I know, I know, this time it’s different. Well, I don’t believe it. Whoever wins will surely shape the United States for the next four years, but it won’t be permanent defeat for the other side. If you are suffering, remember that tomorrow is a new day, and sooner than you think, your party will win. On the other hand, if you are celebrating today, sober up: Sooner than you think, your party will lose.
4. Don’t ignore the local.
To my mind, one of the most dangerous trends in American politics involves the well-known decline in local-news consumption. This accompanies an increase over the past decade in news consumption overall, indicating a shifting of attention toward federal politics. The rise of social media and partisan national cable networks has focused attention on Washington, D.C., in a way that is, in my view, far out of proportion to the importance of national politics to our everyday lives. We are in the era of national politics as a perverse form of entertainment.
Refocusing on local issues and policy is not only a good thing to do civically; as I have written before, it is also good for happiness. One person can’t change much of anything at the national level. But at the local level, you can actually make a significant difference by getting involved.
5. Don’t be ungenerous in victory.
My advice above has generally been for the losing side. For the winning side, my main counsel is to be generous. There is a sort of limbic satisfaction in rubbing a loser’s nose in defeat, especially after a bitter contest. But it’s a Pyrrhic satisfaction at best: Today you win; tomorrow you lose—at which point you can expect rough treatment from today’s losing side, if you were ungenerous in victory.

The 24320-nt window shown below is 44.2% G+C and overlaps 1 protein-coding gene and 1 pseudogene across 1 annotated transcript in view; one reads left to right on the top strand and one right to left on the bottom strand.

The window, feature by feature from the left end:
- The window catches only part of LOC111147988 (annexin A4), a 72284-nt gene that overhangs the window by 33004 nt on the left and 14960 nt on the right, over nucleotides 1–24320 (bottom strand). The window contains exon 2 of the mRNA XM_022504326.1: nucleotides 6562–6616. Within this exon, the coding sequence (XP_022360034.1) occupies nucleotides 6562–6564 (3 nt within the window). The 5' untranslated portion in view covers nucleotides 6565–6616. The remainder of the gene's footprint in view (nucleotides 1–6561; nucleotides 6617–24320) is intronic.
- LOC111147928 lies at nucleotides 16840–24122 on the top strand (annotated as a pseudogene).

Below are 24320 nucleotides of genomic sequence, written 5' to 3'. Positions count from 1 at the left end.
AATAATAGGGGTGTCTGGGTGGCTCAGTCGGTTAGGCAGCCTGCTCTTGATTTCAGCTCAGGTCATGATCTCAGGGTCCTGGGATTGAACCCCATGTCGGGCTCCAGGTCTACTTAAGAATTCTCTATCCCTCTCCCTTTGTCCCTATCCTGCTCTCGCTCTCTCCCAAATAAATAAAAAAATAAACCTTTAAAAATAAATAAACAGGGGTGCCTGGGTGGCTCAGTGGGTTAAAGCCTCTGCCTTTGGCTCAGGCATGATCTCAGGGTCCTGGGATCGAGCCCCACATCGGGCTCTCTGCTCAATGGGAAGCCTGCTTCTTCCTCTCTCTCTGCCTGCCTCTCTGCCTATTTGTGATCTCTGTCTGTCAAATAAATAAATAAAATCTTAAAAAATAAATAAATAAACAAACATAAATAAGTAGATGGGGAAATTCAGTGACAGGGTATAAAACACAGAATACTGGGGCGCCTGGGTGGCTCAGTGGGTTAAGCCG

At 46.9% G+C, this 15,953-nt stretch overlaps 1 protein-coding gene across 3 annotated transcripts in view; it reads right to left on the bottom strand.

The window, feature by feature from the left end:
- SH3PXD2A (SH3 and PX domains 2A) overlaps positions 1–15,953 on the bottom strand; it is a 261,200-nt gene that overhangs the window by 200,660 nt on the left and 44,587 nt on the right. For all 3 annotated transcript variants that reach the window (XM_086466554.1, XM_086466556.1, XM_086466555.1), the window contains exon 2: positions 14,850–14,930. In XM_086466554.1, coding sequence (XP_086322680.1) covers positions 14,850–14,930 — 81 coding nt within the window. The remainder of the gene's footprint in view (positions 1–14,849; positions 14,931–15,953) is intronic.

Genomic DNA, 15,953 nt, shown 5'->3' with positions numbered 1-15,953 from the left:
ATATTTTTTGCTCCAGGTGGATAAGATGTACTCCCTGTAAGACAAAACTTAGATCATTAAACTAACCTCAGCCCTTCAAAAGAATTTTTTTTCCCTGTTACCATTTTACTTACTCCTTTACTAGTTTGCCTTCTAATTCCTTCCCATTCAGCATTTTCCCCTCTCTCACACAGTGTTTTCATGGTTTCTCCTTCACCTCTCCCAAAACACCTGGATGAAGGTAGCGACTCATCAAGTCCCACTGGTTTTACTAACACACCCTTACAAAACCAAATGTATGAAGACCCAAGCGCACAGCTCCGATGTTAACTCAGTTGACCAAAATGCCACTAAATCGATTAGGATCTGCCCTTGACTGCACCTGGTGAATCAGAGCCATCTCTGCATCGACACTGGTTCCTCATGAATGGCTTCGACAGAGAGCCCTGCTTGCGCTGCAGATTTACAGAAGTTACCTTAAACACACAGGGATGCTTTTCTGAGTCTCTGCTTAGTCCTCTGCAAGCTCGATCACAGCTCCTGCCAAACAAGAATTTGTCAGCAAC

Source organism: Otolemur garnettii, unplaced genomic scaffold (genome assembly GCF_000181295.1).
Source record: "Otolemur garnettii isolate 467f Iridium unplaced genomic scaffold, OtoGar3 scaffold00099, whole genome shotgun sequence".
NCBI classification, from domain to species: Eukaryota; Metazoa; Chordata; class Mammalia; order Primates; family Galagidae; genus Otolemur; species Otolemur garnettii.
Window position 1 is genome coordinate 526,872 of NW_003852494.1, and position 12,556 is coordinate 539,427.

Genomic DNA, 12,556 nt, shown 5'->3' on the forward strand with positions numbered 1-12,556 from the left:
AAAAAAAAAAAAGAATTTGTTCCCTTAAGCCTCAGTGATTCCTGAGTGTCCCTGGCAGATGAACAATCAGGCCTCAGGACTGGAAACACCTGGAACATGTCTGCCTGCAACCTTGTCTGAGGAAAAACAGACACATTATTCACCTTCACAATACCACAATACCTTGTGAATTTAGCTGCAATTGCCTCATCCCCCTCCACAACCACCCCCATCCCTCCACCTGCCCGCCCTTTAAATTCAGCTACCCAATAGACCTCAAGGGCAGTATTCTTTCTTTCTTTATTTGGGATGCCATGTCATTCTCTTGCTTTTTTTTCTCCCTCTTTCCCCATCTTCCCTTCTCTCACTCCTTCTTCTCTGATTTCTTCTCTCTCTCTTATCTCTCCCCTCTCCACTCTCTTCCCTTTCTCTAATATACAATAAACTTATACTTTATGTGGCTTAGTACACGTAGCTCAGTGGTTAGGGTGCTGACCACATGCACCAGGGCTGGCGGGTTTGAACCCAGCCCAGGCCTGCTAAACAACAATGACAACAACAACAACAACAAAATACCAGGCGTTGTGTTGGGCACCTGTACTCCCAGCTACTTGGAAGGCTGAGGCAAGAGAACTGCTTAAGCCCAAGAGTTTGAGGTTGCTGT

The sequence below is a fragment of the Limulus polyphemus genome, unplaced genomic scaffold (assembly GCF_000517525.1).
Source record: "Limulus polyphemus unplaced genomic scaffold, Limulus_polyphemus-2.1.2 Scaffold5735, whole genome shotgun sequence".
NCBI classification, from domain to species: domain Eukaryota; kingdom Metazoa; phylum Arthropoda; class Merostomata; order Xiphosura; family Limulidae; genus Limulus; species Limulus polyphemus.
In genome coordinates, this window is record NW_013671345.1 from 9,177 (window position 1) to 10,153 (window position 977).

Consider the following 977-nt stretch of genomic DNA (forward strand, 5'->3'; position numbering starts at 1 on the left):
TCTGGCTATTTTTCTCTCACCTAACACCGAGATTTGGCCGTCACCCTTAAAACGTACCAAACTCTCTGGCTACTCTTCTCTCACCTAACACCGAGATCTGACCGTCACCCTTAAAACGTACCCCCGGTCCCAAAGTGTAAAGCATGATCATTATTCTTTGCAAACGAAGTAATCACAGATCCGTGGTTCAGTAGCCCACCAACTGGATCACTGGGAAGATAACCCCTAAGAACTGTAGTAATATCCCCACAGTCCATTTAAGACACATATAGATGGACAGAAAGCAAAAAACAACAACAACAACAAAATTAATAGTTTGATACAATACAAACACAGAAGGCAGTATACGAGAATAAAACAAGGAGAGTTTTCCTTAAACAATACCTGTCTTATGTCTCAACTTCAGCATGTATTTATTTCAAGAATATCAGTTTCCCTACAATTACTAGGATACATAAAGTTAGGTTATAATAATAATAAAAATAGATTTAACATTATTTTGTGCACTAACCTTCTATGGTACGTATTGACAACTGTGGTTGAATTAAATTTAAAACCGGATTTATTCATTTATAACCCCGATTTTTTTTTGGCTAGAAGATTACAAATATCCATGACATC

But there’s a deeper satisfaction that comes from being a generous victor. In his Nicomachean Ethics, Aristotle defined magnanimity as “greatness of soul.” A magnanimous person “does not bear a grudge, for it is not a mark of greatness of soul to recall things against people, especially the wrongs they have done you, but rather to overlook them.” And it is a well-documented phenomenon that generosity stimulates human happiness.
If your guy wins, showing magnanimity is not just a gift to the other side; it is also a gift to yourself.
These suggestions are not really about the election per se. They are applicable to any disappointments that are beyond our control.
For example, I hear all the time from people who are anxious and depressed because of what they are missing out on because of the coronavirus pandemic. The advice I give? Don’t ruminate on what you are missing; don’t personalize the pandemic as if the gods were out to get you; don’t catastrophize by assuming that things are permanent; don’t ignore the world directly around you, which you can affect; and don’t miss out on the opportunity to help others who are suffering.
The pandemic, the election—indeed, any disappointment—can be an opportunity for growth if we can remember these lessons and put them into action. And no matter how you end up feeling when this election is finally called, perhaps you can take comfort in the fact that you won’t have to go through this again for another four years.
Arthur C. Brooks is a contributing writer at The Atlantic, a professor of the practice of public leadership at the Harvard Kennedy School, a senior fellow at the Harvard Business School, and host of the podcast The Art of Happiness With Arthur Brooks.